November 30, 2012

Hot Climate Melts the Bitumen

A south-west Queensland mayor says heatwave conditions in the remote region are making it tough for outdoor workers.Bulloo Mayor John Ferguson says crews working to patch roads near Thargomindah in south-west Queensland have recorded temperatures on the bitumen into the mid 50 degrees Celsius range this week.

Yesterday, it reached 43 degrees in the town and Councillor Ferguson says it has asked its crews to start work early and go home in the middle of the day to avoid heatstroke.
"They were bitumen patching and I think they measured 55 degrees on the bitumen, which is too hot," he said.

"We don't want people going down with heatstroke - it can cause a lot of problems - so we said, 'go home and start early in the morning, knock off at about 11 or so and work that way until the heatwave gets over us'."

He says the heat hit hard and quickly. "We are feeling it - it is tough, particularly for blokes doing bitumen patching or any manual labour," he said.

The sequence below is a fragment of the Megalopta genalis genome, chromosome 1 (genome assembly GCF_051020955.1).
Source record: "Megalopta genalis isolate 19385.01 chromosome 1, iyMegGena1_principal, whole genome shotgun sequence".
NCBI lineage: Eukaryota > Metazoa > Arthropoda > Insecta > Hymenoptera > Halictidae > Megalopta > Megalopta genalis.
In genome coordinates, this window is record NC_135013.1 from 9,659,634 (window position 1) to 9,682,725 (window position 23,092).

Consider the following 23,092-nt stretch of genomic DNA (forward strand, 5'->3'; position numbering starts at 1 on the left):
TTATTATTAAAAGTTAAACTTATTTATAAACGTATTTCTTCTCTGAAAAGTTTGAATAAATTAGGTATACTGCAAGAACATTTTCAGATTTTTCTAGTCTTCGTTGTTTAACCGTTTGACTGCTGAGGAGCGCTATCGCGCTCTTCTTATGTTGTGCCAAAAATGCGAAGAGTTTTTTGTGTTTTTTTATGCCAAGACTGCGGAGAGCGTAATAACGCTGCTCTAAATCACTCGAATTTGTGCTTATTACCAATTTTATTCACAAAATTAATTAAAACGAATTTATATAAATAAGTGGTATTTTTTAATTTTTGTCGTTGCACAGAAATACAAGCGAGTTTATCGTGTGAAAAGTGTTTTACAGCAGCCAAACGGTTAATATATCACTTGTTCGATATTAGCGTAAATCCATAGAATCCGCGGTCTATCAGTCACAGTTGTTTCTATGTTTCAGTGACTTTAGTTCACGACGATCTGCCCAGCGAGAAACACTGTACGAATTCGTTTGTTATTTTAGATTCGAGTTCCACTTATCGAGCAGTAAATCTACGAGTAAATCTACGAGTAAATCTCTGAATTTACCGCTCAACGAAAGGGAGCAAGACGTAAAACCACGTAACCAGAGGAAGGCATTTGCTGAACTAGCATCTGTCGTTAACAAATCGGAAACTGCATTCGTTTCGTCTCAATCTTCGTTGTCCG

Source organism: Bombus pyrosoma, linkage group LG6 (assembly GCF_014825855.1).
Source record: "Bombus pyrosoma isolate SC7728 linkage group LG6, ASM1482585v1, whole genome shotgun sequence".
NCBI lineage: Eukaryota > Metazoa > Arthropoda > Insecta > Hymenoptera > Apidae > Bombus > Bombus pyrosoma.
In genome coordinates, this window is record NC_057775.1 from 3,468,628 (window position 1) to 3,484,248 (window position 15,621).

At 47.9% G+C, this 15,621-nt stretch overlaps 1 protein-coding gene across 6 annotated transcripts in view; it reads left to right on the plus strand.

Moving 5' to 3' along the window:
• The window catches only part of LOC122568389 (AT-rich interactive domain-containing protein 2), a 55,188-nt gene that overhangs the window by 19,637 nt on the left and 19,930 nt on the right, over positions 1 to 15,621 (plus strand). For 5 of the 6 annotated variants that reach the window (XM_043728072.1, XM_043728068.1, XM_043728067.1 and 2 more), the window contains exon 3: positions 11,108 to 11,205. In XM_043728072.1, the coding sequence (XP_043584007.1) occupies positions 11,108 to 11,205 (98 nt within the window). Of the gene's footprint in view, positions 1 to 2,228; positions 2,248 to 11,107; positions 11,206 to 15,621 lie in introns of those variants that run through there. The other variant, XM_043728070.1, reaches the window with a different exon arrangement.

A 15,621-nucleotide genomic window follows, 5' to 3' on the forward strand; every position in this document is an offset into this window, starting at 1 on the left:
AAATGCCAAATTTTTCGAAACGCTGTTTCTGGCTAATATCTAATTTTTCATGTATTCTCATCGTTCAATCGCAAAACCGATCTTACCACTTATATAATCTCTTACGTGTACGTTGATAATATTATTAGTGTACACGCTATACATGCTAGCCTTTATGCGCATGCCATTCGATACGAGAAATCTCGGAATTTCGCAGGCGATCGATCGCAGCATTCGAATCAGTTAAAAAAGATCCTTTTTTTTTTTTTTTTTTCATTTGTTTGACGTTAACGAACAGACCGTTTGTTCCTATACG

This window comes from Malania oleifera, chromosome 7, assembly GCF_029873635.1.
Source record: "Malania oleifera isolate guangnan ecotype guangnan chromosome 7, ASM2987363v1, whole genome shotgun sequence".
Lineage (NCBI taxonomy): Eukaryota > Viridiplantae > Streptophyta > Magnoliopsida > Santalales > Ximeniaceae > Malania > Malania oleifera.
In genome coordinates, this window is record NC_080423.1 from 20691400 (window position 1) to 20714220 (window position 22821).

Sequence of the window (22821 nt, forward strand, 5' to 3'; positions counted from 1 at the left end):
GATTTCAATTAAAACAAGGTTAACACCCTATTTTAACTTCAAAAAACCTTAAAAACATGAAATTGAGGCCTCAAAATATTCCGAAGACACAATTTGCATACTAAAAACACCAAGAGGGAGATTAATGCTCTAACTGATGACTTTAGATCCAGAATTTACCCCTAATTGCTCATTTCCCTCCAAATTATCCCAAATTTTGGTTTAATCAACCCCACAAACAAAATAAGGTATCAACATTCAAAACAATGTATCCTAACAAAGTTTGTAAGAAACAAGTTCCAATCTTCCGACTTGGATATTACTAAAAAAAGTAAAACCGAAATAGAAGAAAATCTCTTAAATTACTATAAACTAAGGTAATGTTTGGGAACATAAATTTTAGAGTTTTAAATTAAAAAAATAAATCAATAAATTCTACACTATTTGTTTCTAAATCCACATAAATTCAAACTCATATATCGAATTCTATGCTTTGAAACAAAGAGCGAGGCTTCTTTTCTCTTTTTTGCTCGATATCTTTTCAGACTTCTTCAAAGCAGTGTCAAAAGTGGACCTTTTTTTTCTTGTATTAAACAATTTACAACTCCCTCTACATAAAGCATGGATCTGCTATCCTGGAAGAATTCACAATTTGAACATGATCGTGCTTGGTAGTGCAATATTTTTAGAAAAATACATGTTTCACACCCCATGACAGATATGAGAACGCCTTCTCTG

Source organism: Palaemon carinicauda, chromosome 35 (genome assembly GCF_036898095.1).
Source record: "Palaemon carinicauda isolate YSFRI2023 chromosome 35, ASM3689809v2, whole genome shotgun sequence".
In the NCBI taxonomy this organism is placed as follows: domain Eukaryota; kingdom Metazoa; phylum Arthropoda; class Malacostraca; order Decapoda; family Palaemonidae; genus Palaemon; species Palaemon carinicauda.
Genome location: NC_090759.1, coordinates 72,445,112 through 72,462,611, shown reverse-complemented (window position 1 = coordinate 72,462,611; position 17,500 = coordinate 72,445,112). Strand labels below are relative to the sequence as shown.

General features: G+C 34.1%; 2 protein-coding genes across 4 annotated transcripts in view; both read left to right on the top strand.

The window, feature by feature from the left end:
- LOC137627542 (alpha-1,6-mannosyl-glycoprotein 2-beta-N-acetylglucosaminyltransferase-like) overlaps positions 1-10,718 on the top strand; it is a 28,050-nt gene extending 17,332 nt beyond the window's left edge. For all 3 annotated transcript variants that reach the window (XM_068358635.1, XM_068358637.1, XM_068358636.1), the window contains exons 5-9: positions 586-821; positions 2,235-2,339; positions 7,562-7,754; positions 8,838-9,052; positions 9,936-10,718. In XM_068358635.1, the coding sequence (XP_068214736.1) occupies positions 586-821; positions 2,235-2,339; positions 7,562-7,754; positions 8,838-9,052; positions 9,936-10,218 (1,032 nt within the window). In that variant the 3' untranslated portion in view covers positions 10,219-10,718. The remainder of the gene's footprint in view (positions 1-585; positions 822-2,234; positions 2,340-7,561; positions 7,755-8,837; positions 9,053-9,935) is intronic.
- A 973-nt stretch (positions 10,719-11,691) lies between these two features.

"You can go down quick - you probably don't realise - you think are going along okay and then all of a sudden you are dehydrated and you start to feel crook and down you go.

"Bushfires are still a big worry with all this heat around."The ground is so hot, you only have to have one dry storm and that's it - you're gone again and you'll have bushfires everywhere.

 Source -By Chrissy Arthur

November 21, 2012

Bitumen Spill in Newzeland

Five tonnes of 140C bitumen have spilled from a factory tank in Auckland this morning where authorities are working to clean the hot mess.

Firefighters discovered the spill at Thermakraft Industries on Turin Place in Otara after responding to an alarm about 9.50am.

The boiling bitumen covered an area about 15m by 25m inside the factory and leaked to an area about 10m by 10m outside, fire service communications shift manager Megan Ruru said.